Qualcomm’s Annual Meeting of Stockholders being held on March 6, 2018 will decide who will run the chip maker in future. Broadcom wants Qualcomm shareholders to elect a new 11 member board to run Qualcomm.
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If Broadcom CEO Hock E Tan succeeds in influencing the Qualcomm shareholders to vote for the selection of the new board, it will be the end of the dream run of Irwin M. Jacobs, one of the well admired tech innovators in the world.
Qualcomm, one of the leaders in semiconductor industry, was founded in July 1985 by seven people including Irwin M. Jacobs, Andrew Viterbi, Harvey White, Franklin Antonio, Andrew Cohen, Klein Gilhousen, and Adelia Coffman.
The semiconductor industry is also closely watching the silence from Samsung and Intel, the number one and number two players in the global semiconductor field. Both Samsung and Intel are not ready for a counter-bid for Qualcomm.
A successful bid will result into the movement of two companies – Qualcomm and NXP – into the hands of Broadcom, a relatively small company in the tech world. Qualcomm is in the final process of acquiring NXP.
Singapore-based Broadcom on January 5 filed definitive proxy materials in connection with its solicitation of proxies to elect 11 independent, qualified nominees to the Qualcomm Board of Directors at Qualcomm’s 2018 Annual Meeting of Stockholders.
US-based Qualcomm has requested its shareholders to reject Broadcom nominees when they meet on March 6. Shareholders have option to submit their vote via digital as well. Both tech companies sent letters explaining their stand.
Broadcom said that there is no antitrust issue concerning this transaction that could not be satisfactorily resolved during the merger clearance process. The two businesses are highly complementary, and Broadcom has already identified the potential regulatory requirements for closing the deal.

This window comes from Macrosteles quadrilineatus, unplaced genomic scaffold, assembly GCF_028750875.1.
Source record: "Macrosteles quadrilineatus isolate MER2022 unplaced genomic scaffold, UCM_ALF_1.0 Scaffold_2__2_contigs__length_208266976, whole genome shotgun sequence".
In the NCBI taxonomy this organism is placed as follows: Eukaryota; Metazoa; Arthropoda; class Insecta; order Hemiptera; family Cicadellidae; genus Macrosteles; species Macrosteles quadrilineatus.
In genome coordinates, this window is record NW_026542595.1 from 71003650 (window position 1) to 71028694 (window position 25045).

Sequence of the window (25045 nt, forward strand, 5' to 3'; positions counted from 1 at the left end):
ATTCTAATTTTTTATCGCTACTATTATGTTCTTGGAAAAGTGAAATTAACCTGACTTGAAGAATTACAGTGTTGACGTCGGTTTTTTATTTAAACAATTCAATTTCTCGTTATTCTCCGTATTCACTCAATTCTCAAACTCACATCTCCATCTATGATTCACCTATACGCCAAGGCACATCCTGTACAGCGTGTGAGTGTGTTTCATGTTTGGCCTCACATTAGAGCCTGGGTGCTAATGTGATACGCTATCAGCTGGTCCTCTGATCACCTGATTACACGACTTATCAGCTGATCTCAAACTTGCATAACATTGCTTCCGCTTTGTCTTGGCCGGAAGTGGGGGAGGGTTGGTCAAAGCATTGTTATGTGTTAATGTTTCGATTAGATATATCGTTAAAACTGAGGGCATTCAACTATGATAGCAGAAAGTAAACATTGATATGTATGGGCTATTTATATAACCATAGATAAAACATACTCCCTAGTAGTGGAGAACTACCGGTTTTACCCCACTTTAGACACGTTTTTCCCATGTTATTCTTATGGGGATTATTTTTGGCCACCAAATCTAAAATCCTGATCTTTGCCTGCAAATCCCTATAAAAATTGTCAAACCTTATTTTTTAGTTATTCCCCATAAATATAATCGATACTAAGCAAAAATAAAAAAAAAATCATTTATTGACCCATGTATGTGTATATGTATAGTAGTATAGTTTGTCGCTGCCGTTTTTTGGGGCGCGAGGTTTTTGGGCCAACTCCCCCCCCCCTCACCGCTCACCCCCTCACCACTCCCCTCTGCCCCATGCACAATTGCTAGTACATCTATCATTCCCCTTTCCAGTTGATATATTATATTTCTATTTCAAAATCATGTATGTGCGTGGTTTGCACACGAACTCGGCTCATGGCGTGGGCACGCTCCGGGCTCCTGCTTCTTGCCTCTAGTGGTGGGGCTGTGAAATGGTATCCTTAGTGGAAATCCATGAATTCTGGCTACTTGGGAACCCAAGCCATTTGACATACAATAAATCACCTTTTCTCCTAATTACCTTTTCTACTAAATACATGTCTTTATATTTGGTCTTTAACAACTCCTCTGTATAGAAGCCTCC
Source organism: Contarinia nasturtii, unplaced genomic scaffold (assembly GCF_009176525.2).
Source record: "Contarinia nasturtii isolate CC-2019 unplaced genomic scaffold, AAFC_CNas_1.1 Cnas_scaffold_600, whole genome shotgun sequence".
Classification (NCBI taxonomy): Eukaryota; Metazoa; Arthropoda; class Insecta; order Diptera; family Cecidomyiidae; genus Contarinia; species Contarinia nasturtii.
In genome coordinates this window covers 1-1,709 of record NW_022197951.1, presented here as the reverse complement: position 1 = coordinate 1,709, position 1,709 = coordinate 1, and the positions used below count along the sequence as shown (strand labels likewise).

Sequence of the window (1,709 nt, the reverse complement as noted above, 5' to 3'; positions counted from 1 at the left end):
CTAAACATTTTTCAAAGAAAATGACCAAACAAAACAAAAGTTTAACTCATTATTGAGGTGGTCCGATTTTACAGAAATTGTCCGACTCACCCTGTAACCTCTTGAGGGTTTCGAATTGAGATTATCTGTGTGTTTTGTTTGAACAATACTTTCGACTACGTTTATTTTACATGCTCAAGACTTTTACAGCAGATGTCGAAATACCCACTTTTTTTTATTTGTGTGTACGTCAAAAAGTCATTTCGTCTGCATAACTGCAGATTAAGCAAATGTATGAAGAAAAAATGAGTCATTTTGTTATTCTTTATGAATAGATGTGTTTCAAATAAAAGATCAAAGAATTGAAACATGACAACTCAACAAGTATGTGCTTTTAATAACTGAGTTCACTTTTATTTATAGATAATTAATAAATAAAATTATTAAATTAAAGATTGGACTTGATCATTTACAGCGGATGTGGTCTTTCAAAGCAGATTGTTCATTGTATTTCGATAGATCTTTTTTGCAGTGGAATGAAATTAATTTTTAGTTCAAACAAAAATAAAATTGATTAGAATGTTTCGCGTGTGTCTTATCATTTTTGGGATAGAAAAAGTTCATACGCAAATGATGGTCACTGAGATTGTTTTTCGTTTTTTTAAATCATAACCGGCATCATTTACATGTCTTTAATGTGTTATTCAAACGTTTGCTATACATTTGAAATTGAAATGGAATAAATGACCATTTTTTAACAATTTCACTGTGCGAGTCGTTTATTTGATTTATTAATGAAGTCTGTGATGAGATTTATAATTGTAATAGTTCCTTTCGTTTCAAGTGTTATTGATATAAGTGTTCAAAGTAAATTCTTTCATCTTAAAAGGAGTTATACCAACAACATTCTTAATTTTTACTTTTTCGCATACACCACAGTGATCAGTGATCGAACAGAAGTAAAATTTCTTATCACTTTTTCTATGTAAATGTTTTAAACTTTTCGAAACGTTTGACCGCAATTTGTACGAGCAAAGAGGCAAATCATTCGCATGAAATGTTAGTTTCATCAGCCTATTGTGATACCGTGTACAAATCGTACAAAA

Broadcom claims that it has experience in completing complex acquisitions, which includes nearly $50 billion of transactions. Broadcom has not failed to close any signed agreements.
Broadcom has commenced the regulatory approval process, including having filed for HSR and held initial meetings with certain relevant antitrust authorities, and continues to make progress.
Broadcom said it continue to move forward with redomiciling to the U.S. – just yesterday Broadcom filed preliminary proxy materials in connection with a shareholder meeting to approve the redomiciliation.
Broadcom said it continues to receive customer support for the transaction.
Broadcom launched a proxy fight to replace Qualcomm’s Board with nominees selected by it and its private equity backer, Silver Lake Partners. If elected, these nominees would be given control of the technology company.
San Diego, California-based Qualcomm said Broadcom hasn’t taken the necessary steps to start the regulatory approval process in most countries around the world.
Qualcomm said antitrust regulators would require the sale of overlapping product lines. They would also impose restrictions on the combined company’s conduct and require potentially contradictory remedies.
Qualcomm said U.S. antitrust regulators have launched an extended review of the proposed transaction. Of all the transactions reported to the U.S. government, only 2 to 3 percent receive enhanced scrutiny through a second request.
Qualcomm wants its shareholders for voting the White proxy card and discard the Blue proxy card received from Broadcom. “If you have already returned a Blue proxy card, you can change your vote simply by signing, dating and returning a white proxy card today. Only your latest-dated proxy card will be counted,” Qualcomm said.